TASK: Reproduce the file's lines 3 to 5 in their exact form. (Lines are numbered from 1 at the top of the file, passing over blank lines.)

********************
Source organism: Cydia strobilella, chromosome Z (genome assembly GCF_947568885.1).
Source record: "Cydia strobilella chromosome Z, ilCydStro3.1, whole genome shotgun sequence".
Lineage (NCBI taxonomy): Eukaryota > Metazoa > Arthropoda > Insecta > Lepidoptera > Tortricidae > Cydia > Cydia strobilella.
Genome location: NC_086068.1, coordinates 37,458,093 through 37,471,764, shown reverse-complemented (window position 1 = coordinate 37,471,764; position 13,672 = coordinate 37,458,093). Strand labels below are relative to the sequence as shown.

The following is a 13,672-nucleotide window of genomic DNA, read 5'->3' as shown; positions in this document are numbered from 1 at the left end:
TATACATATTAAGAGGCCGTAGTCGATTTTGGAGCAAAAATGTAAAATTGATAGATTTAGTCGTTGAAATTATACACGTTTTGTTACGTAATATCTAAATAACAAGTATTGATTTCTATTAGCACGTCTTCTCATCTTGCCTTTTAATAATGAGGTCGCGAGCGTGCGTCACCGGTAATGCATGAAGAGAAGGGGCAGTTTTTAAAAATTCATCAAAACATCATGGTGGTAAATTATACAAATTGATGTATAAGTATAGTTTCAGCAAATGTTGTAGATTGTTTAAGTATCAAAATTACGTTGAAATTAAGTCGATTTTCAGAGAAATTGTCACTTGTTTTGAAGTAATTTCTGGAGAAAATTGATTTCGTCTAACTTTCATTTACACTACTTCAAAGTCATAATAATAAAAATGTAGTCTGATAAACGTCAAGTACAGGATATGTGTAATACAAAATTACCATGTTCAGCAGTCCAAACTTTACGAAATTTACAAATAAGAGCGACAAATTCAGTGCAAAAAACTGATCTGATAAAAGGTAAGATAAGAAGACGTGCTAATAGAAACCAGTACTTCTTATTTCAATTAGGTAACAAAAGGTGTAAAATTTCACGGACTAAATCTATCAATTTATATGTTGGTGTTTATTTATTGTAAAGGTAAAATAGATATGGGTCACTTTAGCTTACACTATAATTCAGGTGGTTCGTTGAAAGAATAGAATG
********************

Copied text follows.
Lineage (NCBI taxonomy): Eukaryota > Metazoa > Arthropoda > Insecta > Lepidoptera > Tortricidae > Cydia > Cydia strobilella.
Genome location: NC_086068.1, coordinates 37,458,093 through 37,471,764, shown reverse-complemented (window position 1 = coordinate 37,471,764; position 13,672 = coordinate 37,458,093). Strand labels below are relative to the sequence as shown.

The following is a 13,672-nucleotide window of genomic DNA, read 5'->3' as shown; positions in this document are numbered from 1 at the left end: